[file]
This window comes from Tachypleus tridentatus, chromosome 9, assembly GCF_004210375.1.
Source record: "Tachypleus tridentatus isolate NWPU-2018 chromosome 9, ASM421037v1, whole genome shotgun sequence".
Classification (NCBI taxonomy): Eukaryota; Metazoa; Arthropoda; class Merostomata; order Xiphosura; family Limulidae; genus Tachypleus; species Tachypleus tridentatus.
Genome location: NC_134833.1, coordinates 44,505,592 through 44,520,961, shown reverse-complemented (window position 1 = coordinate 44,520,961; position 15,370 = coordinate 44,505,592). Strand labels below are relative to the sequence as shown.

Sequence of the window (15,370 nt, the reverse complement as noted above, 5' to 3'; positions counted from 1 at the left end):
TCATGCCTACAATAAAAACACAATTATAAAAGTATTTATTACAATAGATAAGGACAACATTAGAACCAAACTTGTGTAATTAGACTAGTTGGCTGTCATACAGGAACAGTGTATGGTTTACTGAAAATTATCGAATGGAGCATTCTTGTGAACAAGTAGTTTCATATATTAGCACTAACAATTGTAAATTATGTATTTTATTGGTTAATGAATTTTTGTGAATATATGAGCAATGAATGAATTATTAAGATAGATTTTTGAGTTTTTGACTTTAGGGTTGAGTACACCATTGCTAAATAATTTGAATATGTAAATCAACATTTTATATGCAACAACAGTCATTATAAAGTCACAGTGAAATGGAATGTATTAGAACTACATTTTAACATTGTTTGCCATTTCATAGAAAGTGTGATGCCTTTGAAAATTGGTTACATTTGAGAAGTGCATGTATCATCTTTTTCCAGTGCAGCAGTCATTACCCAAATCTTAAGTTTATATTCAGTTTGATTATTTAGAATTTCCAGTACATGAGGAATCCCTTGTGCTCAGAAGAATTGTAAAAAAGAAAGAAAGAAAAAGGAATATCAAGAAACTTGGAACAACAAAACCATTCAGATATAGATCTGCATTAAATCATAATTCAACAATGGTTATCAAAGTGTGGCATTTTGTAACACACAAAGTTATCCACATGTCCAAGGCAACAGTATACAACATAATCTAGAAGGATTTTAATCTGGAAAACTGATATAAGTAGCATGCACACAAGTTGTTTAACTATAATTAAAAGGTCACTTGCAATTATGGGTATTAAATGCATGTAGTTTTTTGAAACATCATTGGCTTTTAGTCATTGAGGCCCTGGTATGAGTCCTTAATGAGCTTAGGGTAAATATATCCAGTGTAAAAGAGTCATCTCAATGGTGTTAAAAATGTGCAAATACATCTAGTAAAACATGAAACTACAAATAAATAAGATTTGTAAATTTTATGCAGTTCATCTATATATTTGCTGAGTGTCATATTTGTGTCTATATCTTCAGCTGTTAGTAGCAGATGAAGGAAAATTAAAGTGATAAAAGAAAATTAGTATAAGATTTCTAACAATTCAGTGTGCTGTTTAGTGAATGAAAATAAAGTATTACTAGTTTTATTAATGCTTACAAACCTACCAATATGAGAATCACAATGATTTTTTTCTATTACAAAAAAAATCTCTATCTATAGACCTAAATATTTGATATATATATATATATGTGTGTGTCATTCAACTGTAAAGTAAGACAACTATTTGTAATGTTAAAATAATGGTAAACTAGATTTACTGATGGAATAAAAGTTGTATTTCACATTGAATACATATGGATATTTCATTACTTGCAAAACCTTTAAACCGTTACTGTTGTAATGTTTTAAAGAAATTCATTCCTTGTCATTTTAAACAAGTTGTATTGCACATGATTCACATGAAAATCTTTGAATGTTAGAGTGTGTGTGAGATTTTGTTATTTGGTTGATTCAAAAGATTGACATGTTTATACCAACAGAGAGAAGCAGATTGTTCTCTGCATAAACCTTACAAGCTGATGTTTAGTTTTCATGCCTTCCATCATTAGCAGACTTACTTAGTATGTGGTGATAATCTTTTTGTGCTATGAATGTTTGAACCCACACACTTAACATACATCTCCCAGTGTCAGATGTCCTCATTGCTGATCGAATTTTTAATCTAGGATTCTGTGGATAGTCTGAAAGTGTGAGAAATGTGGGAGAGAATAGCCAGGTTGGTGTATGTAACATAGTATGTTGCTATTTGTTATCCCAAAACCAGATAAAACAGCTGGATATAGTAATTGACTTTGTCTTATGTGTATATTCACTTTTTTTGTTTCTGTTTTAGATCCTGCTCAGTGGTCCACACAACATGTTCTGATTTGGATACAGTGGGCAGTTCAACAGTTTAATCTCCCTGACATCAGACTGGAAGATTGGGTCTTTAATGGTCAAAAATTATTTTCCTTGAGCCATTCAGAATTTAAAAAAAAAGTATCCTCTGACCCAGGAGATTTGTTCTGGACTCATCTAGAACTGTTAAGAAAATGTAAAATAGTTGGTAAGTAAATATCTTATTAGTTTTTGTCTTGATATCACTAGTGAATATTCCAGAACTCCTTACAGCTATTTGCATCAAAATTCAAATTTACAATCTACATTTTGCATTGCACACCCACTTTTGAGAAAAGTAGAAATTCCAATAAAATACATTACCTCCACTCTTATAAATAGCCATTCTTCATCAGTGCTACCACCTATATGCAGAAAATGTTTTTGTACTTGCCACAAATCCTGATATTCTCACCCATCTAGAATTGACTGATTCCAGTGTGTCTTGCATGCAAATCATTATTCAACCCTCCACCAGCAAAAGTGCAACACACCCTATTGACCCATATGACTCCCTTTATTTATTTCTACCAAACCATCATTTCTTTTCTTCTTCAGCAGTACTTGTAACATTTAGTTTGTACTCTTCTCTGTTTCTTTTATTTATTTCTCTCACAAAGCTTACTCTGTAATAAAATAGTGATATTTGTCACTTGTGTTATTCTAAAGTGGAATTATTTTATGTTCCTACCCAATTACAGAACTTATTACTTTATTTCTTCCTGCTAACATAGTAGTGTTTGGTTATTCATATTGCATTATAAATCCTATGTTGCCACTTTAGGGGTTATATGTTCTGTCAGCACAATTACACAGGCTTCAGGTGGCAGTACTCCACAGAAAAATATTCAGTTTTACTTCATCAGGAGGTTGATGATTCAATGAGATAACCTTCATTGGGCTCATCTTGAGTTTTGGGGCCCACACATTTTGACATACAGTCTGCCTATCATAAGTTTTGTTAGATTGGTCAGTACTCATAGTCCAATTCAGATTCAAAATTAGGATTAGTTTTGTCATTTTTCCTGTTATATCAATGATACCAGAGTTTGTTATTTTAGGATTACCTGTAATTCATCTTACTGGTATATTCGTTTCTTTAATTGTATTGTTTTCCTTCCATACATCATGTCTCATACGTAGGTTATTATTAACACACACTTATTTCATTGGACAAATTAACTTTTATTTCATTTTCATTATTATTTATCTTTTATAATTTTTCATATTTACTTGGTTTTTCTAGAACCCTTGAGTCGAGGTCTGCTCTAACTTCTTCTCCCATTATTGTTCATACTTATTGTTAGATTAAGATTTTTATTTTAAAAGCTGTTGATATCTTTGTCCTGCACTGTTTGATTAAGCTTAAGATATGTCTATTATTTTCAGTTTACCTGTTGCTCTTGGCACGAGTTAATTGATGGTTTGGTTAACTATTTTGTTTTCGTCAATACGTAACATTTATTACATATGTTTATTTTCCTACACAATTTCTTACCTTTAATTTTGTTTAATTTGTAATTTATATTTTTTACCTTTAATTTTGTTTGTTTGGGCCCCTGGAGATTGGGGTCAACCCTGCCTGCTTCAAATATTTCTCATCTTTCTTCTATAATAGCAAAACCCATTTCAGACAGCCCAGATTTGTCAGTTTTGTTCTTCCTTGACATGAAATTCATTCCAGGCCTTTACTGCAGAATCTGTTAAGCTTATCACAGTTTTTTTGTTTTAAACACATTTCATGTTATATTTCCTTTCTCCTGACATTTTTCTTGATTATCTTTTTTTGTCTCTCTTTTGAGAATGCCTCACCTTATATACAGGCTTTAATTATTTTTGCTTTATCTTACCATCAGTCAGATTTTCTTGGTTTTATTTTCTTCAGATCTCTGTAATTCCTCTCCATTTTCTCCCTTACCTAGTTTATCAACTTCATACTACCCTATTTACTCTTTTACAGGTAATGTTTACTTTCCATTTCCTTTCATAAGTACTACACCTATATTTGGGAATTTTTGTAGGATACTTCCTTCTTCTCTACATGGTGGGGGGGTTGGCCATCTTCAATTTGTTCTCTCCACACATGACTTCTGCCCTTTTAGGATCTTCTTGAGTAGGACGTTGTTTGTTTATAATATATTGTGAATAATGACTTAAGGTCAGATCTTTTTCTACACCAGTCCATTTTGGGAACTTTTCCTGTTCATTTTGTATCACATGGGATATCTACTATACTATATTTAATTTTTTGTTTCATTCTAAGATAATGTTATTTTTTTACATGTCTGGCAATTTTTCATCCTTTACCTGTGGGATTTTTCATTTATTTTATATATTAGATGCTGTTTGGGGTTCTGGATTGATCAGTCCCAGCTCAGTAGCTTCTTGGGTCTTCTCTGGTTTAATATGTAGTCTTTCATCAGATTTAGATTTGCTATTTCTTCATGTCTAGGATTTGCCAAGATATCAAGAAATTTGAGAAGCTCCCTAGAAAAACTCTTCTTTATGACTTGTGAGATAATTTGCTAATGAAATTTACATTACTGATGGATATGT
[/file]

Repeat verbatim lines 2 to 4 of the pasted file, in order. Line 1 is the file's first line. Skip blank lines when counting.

Source record: "Tachypleus tridentatus isolate NWPU-2018 chromosome 9, ASM421037v1, whole genome shotgun sequence".
Classification (NCBI taxonomy): Eukaryota; Metazoa; Arthropoda; class Merostomata; order Xiphosura; family Limulidae; genus Tachypleus; species Tachypleus tridentatus.
Genome location: NC_134833.1, coordinates 44,505,592 through 44,520,961, shown reverse-complemented (window position 1 = coordinate 44,520,961; position 15,370 = coordinate 44,505,592). Strand labels below are relative to the sequence as shown.